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Woman from Virginia Beach lands in ICU for vaping-related illness

Brooke Zimmerly started vaping to avoid smoking cigarettes. Doctors told her chemicals from THC cartridges, such as vitamin E acetate, hurt her lungs.

VIRGINIA BEACH, Va. — Brooke Zimmerly endured terrifying moments in the hospital for a week.

The Virginia Beach native was hooked to breathing machines, an IV and spent five days in the intensive care unit.

She thought she had the flu, but doctors told her she suffered a vaping-related lung injury.

“I had every symptom: the vomiting, the cloudy lungs,” said Zimmerly.

Zimmerly said she’s never been that sick in her life.

Doctors told the 21-year-old that chemicals from THC cartridges, such as vitamin E acetate caused her lung injury.

“It really looked like someone photoshopped clouds in replacement of my lungs,” said Zimmerly.

This month, the Centers for Disease Control (CDC) identified vitamin e acetate as a possible cause in the recent string of vaping-related illnesses and deaths.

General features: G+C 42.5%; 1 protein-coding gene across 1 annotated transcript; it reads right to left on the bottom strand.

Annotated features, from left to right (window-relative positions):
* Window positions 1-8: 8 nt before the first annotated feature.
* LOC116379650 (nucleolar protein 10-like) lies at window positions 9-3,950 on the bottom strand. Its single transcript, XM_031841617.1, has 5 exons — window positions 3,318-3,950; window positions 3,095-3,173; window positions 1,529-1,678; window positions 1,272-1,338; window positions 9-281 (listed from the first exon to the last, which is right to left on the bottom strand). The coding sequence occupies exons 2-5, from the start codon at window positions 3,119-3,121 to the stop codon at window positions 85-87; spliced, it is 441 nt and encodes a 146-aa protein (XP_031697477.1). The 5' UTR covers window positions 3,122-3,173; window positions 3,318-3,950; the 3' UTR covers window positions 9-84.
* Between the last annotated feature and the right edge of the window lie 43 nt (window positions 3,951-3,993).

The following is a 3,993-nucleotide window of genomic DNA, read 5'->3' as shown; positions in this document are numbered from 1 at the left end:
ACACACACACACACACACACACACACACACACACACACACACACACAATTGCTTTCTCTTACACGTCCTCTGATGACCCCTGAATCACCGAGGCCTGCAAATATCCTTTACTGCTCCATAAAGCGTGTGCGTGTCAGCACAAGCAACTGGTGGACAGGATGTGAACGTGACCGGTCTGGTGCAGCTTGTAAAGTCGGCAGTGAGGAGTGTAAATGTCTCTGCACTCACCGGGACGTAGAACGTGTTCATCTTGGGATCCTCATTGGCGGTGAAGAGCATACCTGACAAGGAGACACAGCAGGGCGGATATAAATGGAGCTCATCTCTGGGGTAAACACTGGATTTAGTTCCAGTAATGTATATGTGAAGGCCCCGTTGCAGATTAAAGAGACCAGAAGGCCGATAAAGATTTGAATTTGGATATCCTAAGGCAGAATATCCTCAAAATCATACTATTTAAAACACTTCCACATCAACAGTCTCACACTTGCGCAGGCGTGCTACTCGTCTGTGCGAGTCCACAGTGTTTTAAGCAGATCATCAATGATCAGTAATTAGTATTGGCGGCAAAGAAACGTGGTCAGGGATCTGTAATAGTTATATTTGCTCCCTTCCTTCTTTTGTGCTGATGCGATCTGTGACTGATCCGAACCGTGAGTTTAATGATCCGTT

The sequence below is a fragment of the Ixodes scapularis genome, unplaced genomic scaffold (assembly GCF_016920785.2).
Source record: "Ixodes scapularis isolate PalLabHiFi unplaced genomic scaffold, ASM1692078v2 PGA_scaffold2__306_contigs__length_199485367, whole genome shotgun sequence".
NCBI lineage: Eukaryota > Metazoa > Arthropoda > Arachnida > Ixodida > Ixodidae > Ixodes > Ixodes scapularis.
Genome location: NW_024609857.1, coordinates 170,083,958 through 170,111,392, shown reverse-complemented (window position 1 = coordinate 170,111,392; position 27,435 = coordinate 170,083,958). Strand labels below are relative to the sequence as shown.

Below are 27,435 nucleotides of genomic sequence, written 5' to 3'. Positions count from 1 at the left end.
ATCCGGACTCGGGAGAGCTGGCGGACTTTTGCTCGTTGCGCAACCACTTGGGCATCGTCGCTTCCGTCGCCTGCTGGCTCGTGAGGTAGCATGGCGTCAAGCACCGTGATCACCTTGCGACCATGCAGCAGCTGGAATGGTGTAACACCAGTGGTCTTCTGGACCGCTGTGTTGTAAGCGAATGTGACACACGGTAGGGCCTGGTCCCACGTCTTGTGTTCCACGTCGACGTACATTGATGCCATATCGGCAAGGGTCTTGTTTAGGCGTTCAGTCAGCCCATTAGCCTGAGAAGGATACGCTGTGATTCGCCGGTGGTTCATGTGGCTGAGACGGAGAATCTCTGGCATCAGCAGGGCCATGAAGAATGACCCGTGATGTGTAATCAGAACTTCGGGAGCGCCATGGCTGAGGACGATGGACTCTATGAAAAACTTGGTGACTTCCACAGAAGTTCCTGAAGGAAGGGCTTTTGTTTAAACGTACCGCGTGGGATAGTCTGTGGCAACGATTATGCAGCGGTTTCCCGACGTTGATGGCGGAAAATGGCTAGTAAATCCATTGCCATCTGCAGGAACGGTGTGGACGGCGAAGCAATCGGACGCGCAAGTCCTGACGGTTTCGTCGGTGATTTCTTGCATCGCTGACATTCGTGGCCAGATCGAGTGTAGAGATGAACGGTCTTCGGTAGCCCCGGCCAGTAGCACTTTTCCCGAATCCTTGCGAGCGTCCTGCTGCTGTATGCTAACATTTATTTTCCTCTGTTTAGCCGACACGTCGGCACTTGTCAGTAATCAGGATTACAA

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Zimmerly could have been one of them.

“When I was in the ICU, my mom told me today, they told her to talk to a chaplain because they didn't know if I was gonna make it or not,” said Zimmerly. “It was really hard because I couldn't see my son for a week and that was the hardest thing, not knowing if I was gonna come home to see my son.”

Zimmerly, who is a senior at James Madison University has a message to other people who vape: it’s not worth it.

Now, she's sharing her story with friends on social media. Zimmerly said she hopes her experience, will encourage others to stop vaping.

“Two weeks ago I saw this all on the news and you couldn't convince me to put down my Juul. Now, looking back, I should've listened. It’s crazy,” said Zimmerly.

She regrets every time she inhaled an e-cigarette. Doctors told Zimmerly they expect her to make a full recovery.

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